Symbolic meaning of Easter Basket food

Ukrainian Traditions: Easter FoodPaska – This large, round loaf of white bread is elaborately decorated with a braided cross and many rosettes. It symbolizes the joy of the new life given to us by Jesus Christ

Ukrainian Traditions: Easter FoodHam – The richness of this meat (or sometimes lamb or veal) is symbolic of the great joy and abundance of Easter.


Ukrainian Traditions: Easter FoodKielbasa – This spicy pork garlic sausage is indicative of God’s love and generosity.

Ukrainian Traditions: Easter FoodCheese – The traditional cheese used is cottage cheese. Its bland taste reminds us of the moderation that we should cultivate in our lives.


Ukrainian Traditions: Easter FoodEggs – Hard boiled eggs are symbolic of new life – Christ’s death and resurrection. Eggs that have been intricately decorated are called Pysanky.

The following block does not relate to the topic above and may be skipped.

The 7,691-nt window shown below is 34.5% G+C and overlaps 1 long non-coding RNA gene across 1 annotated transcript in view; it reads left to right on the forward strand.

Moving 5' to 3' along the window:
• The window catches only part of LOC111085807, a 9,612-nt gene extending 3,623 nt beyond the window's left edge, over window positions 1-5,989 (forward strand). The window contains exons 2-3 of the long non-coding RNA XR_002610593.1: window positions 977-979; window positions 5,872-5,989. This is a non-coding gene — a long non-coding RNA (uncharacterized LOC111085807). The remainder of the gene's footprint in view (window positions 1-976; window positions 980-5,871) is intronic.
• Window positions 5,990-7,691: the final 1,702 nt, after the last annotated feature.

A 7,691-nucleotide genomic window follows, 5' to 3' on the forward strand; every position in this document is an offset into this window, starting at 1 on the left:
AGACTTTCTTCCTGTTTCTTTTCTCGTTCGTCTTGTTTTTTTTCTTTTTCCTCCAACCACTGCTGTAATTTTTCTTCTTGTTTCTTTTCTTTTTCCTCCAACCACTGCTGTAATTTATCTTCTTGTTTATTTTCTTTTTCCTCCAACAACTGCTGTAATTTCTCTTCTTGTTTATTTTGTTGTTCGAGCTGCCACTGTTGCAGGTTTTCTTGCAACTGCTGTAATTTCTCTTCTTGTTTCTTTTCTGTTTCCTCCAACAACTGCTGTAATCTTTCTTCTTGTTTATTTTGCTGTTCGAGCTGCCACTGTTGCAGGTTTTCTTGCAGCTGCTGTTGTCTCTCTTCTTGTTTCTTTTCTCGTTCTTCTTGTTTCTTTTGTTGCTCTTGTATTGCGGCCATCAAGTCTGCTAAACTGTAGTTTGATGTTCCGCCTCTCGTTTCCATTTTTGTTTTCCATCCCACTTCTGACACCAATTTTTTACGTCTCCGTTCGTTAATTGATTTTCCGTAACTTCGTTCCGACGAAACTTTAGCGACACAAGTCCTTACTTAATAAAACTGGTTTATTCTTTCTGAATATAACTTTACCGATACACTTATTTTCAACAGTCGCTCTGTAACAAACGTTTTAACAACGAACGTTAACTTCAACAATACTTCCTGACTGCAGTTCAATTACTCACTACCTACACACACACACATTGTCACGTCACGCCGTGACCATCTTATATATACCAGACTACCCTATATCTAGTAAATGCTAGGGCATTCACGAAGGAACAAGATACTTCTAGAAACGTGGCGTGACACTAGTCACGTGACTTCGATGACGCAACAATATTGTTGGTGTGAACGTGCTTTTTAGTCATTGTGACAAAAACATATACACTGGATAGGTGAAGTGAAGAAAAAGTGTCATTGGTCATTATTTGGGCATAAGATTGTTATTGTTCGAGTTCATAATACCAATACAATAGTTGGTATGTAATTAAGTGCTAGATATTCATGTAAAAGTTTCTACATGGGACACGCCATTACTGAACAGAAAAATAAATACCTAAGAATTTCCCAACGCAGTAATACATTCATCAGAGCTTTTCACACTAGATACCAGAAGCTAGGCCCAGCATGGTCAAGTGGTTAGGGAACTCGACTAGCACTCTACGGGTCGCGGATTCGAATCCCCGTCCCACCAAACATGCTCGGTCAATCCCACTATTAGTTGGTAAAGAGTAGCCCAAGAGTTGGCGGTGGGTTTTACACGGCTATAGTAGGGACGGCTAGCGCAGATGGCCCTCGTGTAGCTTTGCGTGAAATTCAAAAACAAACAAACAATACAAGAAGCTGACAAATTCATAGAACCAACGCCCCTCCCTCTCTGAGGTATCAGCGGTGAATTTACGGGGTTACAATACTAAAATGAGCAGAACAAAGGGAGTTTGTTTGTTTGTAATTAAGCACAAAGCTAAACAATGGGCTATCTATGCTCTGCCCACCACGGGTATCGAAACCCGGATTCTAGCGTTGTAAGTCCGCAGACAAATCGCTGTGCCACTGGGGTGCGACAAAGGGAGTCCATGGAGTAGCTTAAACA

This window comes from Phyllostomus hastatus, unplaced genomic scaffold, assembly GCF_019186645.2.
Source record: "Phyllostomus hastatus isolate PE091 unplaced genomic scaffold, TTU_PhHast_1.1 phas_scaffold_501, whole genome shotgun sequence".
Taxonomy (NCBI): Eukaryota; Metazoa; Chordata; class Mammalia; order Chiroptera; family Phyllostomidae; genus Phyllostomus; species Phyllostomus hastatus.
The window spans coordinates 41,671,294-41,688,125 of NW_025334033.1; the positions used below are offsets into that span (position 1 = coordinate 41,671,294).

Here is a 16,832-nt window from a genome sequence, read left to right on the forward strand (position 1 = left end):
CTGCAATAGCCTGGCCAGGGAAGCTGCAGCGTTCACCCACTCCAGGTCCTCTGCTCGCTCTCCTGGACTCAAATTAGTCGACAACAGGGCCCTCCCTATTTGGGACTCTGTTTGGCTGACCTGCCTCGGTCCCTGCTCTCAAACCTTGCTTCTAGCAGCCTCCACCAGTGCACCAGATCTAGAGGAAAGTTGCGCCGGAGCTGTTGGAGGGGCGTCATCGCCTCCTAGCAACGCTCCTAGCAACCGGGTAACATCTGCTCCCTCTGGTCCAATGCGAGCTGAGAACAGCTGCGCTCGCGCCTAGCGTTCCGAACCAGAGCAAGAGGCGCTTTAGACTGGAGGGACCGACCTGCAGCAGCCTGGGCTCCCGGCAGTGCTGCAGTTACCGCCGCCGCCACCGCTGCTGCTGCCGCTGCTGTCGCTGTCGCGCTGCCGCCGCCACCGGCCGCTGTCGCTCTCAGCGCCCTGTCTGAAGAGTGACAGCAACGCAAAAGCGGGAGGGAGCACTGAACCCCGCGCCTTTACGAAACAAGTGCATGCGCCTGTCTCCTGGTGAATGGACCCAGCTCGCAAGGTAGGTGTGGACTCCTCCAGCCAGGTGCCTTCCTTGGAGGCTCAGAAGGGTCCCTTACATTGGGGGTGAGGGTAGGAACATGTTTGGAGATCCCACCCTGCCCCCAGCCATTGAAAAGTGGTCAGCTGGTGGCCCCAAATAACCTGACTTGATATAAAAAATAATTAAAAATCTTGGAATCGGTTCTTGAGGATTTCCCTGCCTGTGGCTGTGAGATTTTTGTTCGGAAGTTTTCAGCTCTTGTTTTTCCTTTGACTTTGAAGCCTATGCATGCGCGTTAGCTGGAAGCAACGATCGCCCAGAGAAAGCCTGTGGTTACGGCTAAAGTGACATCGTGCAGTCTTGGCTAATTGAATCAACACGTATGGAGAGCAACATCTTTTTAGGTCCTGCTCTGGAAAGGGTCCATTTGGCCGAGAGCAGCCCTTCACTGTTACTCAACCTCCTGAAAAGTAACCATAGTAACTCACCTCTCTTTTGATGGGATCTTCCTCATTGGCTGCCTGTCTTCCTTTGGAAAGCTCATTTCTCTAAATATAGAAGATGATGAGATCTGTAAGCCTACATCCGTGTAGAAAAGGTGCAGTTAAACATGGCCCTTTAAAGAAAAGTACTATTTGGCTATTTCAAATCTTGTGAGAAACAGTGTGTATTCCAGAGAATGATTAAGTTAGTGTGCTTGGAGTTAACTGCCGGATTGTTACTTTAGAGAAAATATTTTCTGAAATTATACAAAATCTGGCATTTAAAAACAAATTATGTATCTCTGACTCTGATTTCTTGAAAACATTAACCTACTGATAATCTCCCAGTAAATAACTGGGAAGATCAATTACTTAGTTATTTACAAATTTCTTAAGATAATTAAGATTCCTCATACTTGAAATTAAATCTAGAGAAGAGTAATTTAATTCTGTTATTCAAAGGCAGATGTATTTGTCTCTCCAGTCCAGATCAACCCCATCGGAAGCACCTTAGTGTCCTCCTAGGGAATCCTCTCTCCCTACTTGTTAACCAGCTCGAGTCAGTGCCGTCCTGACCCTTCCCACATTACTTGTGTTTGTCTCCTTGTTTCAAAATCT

Ukrainian Traditions: Easter FoodButter – Butter, often shaped into a lamb or a cross, reminds us of the goodness of Christ, and the importance of sharing with others.


Ukrainian Traditions: Easter FoodSalt – Salt reminds us that we are committed to be followers of Christ and to carry out His word.

Ukrainian Traditions: Easter FoodHorseradish – The horseradish, mixed with grated beets, is symbolic of the passion and death of Christ. It reminds us of the bitterness of sin and of the difficulties we must undergo throughout our earthly life.

Khrytos Voskres – Christ Is Risen